At first glance, it isn’t difficult to see why Disney agreed to fund the film. It combines two attractive ideas for the studio – a bright and intelligent young female lead character (for a studio that has brought us Brave and Moana in the last few years) and a solid genre narrative as a ‘sports movie’ with a charismatic ‘coach’ and enough dramatic conflict, but also a ‘happy ending’. As a bonus it is based on a true story. Working with a director like Mira Nair is perhaps an innovation for the main Disney brand (as distinct from Disney’s previous ‘adult brands’ such as Touchstone). Queen of Katwe actually originated from ESPN, Disney’s majority-owned sports company in the form of a magazine article and book by Tim Crothers, but it is branded with the Disney logo. Nair has a distinctive approach which includes work with non-professional actors (e.g. in Salaam Bombay) as well as a background in documentary filmmaking. Madina Nalwanga had not acted before but she has trained as a dancer and the skills she has learned helped her to maintain composure in the role. Mira Nair also has the local knowledge that is so important in making this kind of film in a country with limited film infrastructure like Uganda. She is married to a Ugandan and in 1991 she made Mississippi Mermaid which followed the story of an East Asian family from Uganda migrating to the American South. That story focused on the daughter of the family played by Sarita Choudhury. In the case of Queen of Katwe, it would appear that the Disney ‘front office’ kept its distance and Nair was able to make the film on her own terms in Kampala with support from the South African film infrastructure which has interests in East Africa.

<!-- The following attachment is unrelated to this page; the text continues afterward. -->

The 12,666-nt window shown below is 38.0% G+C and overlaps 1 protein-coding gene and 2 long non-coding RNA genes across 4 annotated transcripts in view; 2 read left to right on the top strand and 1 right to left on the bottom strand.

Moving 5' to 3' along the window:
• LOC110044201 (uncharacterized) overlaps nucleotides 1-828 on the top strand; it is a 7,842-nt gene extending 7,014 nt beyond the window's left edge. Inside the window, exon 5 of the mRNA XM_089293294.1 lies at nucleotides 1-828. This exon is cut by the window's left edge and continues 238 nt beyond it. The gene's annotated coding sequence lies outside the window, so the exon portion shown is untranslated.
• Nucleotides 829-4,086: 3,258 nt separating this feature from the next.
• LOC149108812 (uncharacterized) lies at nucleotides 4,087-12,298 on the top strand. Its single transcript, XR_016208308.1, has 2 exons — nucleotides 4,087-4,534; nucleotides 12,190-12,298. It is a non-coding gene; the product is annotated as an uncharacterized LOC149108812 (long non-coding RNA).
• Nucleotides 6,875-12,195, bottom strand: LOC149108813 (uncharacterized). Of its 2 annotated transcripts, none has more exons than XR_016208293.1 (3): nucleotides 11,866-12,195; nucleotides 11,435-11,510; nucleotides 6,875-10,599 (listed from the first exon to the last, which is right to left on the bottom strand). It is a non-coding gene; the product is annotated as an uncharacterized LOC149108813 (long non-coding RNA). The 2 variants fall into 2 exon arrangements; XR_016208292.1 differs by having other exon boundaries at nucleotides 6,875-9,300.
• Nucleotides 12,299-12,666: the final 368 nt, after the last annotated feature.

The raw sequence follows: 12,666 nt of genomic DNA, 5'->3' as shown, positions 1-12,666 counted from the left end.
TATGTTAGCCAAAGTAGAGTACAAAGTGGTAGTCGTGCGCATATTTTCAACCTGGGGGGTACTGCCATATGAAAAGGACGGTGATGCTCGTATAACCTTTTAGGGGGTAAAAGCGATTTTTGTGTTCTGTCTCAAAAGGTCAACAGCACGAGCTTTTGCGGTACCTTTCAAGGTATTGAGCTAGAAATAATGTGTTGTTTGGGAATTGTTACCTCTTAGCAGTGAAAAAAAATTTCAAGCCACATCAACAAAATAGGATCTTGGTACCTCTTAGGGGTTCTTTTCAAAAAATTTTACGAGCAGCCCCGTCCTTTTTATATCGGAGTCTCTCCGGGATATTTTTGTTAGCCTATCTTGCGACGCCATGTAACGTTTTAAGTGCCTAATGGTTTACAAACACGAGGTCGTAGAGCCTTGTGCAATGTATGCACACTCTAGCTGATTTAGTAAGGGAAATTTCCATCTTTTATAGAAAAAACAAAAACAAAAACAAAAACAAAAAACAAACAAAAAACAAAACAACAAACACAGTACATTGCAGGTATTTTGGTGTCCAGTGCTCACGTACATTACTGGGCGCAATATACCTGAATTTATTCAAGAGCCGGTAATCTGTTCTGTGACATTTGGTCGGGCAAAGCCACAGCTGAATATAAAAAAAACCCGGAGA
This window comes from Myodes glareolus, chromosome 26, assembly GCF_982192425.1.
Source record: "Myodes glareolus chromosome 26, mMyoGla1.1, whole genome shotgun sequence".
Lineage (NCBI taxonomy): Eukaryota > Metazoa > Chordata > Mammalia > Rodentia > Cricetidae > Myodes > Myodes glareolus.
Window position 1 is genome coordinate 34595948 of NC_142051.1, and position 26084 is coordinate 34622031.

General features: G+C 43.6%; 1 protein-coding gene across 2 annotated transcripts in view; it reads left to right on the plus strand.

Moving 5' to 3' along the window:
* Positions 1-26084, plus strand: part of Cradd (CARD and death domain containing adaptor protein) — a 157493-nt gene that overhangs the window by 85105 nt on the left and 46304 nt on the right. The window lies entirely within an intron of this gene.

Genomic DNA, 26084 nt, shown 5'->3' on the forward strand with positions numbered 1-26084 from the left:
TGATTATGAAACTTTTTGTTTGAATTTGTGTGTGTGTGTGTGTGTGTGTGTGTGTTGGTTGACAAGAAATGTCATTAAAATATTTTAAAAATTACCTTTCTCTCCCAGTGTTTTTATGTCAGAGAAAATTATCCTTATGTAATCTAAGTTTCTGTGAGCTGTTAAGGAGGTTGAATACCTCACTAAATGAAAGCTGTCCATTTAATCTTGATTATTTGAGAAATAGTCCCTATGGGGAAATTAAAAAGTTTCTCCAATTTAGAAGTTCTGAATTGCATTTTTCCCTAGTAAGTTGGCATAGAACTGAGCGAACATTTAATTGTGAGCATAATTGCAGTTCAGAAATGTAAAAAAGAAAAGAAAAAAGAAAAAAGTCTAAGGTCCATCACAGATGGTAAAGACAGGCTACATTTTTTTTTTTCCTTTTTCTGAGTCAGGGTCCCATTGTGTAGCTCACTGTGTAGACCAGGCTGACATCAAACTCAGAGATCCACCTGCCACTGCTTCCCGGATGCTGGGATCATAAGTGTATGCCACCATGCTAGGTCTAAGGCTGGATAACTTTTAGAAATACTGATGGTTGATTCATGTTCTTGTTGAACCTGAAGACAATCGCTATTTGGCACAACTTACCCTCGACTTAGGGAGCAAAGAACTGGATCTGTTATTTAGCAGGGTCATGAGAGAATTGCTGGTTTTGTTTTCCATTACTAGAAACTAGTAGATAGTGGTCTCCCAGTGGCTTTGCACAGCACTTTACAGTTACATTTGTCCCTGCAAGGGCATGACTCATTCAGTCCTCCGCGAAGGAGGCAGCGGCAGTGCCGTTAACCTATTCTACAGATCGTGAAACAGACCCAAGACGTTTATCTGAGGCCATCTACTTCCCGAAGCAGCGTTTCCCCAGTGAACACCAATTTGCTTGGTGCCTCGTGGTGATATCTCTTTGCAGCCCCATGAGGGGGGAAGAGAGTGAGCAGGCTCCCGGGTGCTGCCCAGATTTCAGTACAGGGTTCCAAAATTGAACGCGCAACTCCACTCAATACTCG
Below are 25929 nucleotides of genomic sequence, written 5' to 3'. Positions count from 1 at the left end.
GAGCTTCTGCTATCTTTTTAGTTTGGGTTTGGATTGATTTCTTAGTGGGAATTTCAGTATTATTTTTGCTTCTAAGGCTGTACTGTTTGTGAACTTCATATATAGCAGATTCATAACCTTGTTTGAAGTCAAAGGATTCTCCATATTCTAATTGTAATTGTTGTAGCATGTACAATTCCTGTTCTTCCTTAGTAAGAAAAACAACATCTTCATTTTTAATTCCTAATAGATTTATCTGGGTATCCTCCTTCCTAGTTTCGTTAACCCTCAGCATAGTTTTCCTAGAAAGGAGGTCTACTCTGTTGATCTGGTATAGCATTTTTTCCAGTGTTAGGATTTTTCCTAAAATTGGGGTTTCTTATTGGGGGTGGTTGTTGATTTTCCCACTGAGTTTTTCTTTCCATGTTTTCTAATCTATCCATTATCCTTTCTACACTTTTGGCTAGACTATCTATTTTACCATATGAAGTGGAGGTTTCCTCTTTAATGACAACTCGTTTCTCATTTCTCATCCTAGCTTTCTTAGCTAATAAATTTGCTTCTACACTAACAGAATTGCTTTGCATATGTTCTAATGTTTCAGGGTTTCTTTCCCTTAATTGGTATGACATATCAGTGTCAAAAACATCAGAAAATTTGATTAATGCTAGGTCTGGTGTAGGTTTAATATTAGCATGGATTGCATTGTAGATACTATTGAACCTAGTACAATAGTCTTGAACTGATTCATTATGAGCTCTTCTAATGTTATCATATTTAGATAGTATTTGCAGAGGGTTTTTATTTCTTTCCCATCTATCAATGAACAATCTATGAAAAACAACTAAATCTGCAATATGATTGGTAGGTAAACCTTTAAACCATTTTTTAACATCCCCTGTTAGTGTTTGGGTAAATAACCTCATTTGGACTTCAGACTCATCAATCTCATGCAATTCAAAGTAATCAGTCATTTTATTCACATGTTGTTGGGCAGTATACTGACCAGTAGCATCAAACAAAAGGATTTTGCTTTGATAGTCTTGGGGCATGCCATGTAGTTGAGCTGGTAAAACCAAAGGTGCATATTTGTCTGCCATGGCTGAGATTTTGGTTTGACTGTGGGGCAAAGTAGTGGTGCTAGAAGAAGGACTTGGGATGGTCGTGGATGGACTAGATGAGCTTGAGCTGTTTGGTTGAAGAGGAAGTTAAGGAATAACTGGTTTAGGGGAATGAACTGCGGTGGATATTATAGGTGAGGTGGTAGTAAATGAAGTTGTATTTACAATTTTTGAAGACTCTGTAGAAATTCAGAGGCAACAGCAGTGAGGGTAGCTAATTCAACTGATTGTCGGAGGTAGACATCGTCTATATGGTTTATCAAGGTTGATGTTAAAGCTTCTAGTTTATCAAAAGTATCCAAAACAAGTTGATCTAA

The problems for this film have come in distribution and exhibition. In the UK, Disney is able to organise cinema ads and trailers that target the same audience as the Disney film that is showing. When I saw the film there were no children in the audience which was predominantly 55+ but we got trails for new Disney films. Disney needed two strategies to sell the film to two different audiences in multiplexes and in specialised cinemas. They failed to reach audiences in both. I think the situation in North America was similar. The critics (professional and amateur) rated the film highly but audiences didn’t find the film. Perhaps Queen of Katwe is a ‘safe’ film in terms of its story, but though it pursues a genre narrative, it avoids easy sentimentality and sticks largely to the facts. It doesn’t need any white characters to in any way ‘legitimise’ Phiona’s success as a chess player. I can imagine it would have been tempting for Disney to press for Phiona’s story to end up in the US. But the film sticks to two overseas trips – to Sudan and Russia. At the end of the film, a song from Alicia Keys appears. I thought this was out of place (I like Ms Keys and the song, but it didn’t fit here for me, even though she wrote it specifically for the film). There’s a clip here explaining why she wrote it – and some comments by the cast about the music scene in Uganda. I urge you to see this film and if you want to learn more I suggest looking at the various clips, interviews and documentaries on YouTube. Here’s the trailer (with the Alicia Keys song):
and here’s a documentary from NTV Uganda: